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‘Viral’ response to business idea for the disadvantaged

STRIKING: A canoe hand-painted by local, disabled indigenous artists is unveiled yesterday during the opening ceremony of the national outrigger canoe sprint championships at Lake Kawana.
STRIKING: A canoe hand-painted by local, disabled indigenous artists is unveiled yesterday during the opening ceremony of the national outrigger canoe sprint championships at Lake Kawana. Brett Wortman

A GROUP of disabled indigenous artists on the Sunshine Coast may have stumbled into the global canoe-decorating business, with potential customers from across the world reaching out for their hand-painted artworks.

The Maroochydore-based Nandjimadji Art Group's first hand-painted canoe was unveiled at yesterday's national outrigger sprint championships in Kawana, but Suncare Community Services business development manager Peter Watling was already fielding international requests.

"It went a bit viral - Hawaii and New Zealand," Mr Watling said. "It certainly sparked a lot of interest in Queensland, nationally and internationally."

The canoe is the first of its kind by the indigenous art group, Nandjimadji, which uses art to help indigenous people with disabilities.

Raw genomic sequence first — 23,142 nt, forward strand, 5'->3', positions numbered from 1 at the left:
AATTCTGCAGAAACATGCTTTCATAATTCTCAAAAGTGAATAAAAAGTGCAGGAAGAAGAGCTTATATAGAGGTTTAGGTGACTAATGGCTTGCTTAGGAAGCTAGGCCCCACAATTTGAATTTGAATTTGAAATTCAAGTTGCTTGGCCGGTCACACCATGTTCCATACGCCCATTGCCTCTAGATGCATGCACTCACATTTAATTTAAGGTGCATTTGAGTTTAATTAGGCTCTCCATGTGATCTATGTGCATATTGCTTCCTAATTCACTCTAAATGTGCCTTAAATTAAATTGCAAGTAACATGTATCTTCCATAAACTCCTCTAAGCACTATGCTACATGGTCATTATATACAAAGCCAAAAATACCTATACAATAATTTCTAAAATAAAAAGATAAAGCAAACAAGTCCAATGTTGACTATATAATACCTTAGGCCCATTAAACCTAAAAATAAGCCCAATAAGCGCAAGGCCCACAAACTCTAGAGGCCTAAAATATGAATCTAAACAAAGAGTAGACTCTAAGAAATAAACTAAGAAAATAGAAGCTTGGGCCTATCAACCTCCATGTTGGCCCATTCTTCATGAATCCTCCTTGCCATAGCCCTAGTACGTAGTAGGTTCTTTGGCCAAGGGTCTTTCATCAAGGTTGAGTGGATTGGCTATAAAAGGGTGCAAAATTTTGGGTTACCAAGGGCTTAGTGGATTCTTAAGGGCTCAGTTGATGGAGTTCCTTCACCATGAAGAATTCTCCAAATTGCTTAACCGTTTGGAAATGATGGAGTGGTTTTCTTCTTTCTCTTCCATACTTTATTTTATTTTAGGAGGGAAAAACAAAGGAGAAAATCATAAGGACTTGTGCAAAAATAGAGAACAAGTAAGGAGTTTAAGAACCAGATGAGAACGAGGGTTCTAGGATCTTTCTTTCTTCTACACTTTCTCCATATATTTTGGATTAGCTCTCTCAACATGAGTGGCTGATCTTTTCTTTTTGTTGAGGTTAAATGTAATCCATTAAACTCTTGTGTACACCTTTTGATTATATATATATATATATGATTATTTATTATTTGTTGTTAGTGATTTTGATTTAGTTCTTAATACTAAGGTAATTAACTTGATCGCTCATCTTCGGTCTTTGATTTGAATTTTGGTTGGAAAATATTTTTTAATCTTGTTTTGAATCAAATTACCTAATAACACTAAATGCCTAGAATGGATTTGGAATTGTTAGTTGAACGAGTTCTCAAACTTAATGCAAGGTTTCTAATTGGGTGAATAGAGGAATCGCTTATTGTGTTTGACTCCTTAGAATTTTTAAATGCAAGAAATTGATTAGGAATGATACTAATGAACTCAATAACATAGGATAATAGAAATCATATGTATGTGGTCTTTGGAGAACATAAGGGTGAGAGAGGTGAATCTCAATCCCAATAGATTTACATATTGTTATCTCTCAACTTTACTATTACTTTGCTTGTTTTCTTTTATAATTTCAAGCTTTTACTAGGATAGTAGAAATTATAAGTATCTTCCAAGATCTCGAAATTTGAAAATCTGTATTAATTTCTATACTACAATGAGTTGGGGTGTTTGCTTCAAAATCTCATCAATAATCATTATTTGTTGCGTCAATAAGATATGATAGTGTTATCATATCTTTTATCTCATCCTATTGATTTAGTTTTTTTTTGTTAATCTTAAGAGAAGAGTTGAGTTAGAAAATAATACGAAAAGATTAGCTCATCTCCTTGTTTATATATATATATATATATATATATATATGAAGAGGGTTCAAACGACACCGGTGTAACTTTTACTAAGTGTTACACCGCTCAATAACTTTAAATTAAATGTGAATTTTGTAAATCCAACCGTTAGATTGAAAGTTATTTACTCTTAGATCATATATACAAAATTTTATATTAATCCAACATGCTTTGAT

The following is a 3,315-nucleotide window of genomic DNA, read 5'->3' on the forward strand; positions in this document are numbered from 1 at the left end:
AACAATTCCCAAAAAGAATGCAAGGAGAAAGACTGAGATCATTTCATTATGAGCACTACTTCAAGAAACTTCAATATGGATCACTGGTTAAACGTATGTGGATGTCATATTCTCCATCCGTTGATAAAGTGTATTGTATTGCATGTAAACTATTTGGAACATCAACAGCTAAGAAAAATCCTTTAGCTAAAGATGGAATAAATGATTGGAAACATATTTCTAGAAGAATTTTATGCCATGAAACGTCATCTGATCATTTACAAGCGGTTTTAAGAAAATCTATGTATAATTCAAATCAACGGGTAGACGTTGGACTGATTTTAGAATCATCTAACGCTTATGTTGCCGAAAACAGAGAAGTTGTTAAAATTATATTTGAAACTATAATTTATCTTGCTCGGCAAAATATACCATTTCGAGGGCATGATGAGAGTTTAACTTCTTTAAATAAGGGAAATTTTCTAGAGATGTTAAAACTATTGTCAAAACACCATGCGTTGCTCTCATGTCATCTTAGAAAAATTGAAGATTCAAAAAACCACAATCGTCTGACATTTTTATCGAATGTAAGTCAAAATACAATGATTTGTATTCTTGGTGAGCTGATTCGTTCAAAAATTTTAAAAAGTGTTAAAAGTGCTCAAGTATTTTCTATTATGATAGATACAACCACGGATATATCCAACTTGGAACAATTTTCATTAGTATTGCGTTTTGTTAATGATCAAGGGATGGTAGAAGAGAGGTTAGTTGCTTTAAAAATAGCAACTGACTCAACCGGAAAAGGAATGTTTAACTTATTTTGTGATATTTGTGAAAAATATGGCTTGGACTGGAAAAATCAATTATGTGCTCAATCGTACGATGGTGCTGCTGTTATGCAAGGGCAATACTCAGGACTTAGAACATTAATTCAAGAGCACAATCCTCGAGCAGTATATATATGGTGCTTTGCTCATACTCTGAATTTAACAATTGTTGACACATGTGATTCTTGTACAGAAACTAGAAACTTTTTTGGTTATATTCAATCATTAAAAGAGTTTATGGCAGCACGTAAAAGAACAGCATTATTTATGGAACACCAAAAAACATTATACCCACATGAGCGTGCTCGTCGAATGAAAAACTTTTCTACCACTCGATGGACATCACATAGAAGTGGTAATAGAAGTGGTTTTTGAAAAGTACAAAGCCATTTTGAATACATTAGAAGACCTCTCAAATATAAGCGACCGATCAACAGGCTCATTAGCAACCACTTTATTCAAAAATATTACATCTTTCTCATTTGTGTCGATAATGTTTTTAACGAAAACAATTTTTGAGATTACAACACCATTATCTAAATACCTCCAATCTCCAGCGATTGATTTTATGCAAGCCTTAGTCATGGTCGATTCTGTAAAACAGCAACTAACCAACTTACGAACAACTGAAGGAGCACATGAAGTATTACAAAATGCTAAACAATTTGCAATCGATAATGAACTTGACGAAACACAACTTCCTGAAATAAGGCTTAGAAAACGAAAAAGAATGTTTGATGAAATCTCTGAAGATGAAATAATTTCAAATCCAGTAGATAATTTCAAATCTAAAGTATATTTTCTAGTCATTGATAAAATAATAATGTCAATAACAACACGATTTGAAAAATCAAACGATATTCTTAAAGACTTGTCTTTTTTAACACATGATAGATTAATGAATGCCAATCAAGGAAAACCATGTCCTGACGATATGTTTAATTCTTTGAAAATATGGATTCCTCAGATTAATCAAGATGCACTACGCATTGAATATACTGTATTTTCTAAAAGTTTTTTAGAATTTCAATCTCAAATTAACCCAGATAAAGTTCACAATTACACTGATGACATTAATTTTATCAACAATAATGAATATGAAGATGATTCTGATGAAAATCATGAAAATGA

BLESSING: Dancers Lyndon Davis and Nathan Morgan get down to business and (right) elder Aunty Robyn Lennox.
BLESSING: Dancers Lyndon Davis and Nathan Morgan get down to business and (right) elder Aunty Robyn Lennox.

The group hosts an art exhibition each year and has done projects for organisations around the Coast, but Mr Watling believes making canoes may become a lucrative funding stream for the program.

"There's been a number of inquiries from people who wanted both paddles painted as a commercial enterprise, where they were willing to pay a fee, which would go back into that group to help support their activities," he said.

"And there are a couple of clubs that have some interest to get them painted."

The program's facilitator, Paul Calcott, said yesterday's unveiling was a breakthrough moment for Nandjimadji.

The group that painted the canoe was made up of three aunties and three young people, each with a different disability.

One of the young men has lost his legs to diabetes, and another in his 20s has a pacemaker.

"It was so important to them to express their art and culture to the community," Mr Calcott said.

"It gives people a sense of pride in their culture, a sense of identity in the community, and people look at them not as a poor person with a disability but as an accomplished person, a talented person."

Mr Calcott said the program helped about 180 people who would have been traditionally hard to reach.

"We're very much lacking in giving people with disabilities a bit of a voice because there isn't a word for disability in our language, so it is very hard to know in the first place," he said.

"You're not seen as having a disability - you are just seen as different. The very nature of not being able to support and identify means that people often miss out on support and services and just become isolated."

Topics:  art disability indigenous small business


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